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Victorian Horticulture Cropping Soils - Kandosols

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Kandosols (Australian Soil Classification) lack strong texture contrast between the surface (A) horizons and subsoil (B) horizons. They are also characterised by having massive (i.e. structureless) or only very weakly structured subsoils that are often 'earthy' in appearance. Some part of the weakly developed B horizon must have a clay content of more than 15%. If the clay content is less than 15% then the soils would often then be classified as Tenosols.


Kandosols are not a major horticulture cropping soil and often occur on steep terrain, especially associated with granite landscapes.
thumbnail map of distribution of kandosols in horticulture

Black and Brown Kandosols can occur in riverine valleys associated with recent alluvium. Red Kandosols can also occur in the northern Victorian riverine plains where they are typically associated with channel deposits of prior streams. Soil Pit Site GN23 is an example of a Red Kandosol in the East Shepparton region.

Kandosols often occur in association with other soil types such as Dermosols and Tenosols and there may be some gradations between these.
Soil Profile
Site GN23 profile

Management Considerations

Management strategies for all soils should include: increasing organic matter levels in the surface soil, minimising the degradation of soil aggregates and porosity, promoting the development of stable biopores, improving the calcium status of the cation exchange complex (particularly when sodium is a significant part), and breaking up any hardpans. Less frequent tillage, using less aggressive implements and working the soil at its optimum moisture content, can all assist in maintaining soil aggregation and porosity, as well as reducing organic matter breakdown.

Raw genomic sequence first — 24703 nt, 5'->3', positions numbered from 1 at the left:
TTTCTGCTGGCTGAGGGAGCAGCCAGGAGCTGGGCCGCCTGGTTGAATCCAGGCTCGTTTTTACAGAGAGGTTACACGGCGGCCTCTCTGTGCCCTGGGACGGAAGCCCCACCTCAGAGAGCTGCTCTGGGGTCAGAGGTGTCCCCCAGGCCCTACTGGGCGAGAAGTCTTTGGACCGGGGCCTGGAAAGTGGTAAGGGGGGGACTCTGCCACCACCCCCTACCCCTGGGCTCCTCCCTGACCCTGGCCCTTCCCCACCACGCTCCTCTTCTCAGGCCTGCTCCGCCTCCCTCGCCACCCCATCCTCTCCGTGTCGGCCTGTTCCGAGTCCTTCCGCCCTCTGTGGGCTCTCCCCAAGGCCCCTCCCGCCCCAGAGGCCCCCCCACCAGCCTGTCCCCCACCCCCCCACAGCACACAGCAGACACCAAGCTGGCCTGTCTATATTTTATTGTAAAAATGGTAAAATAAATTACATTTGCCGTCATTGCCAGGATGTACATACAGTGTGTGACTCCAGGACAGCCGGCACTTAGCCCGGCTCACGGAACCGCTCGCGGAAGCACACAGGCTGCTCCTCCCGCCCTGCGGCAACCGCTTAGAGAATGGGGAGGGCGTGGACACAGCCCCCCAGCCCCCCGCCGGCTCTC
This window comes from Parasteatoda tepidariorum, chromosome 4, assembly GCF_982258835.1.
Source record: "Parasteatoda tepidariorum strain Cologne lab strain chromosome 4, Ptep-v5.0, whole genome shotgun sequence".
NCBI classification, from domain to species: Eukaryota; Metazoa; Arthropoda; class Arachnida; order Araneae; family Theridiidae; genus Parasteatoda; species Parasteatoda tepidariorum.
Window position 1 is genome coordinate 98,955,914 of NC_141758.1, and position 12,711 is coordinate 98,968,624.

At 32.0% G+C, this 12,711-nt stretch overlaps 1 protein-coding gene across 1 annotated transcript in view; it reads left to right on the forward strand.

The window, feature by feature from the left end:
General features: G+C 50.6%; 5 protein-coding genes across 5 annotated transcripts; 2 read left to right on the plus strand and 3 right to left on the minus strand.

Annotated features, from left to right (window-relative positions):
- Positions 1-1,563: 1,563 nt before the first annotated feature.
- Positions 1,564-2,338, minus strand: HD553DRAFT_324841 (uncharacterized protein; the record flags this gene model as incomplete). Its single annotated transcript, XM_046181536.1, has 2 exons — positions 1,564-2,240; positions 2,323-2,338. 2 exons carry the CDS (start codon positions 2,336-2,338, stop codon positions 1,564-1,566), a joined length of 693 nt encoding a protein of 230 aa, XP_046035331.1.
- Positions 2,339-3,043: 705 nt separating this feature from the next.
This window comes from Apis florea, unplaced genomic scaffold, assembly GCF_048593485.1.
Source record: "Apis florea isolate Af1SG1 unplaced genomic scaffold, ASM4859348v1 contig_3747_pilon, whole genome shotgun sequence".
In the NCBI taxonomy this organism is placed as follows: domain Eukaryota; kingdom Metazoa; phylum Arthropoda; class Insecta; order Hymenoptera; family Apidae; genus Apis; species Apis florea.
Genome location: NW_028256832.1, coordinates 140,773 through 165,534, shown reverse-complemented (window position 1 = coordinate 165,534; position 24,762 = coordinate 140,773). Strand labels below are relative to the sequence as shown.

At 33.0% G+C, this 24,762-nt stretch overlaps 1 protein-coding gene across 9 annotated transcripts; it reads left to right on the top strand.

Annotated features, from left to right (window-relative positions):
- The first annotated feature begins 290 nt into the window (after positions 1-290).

Kandosols are mostly well drained, permeable soils. Even though they lack well developed structure the surface soils often tend to be quite deep and there is no sharp texture increase at the A/B horizon boundary. This will present few restrictions to root and water movement unless hardened (indurated) layers occur. Black Kandosols developed on alluvial deposits have higher amounts of organic matter in the soil profile and are usually more friable and well suited to horticulture.
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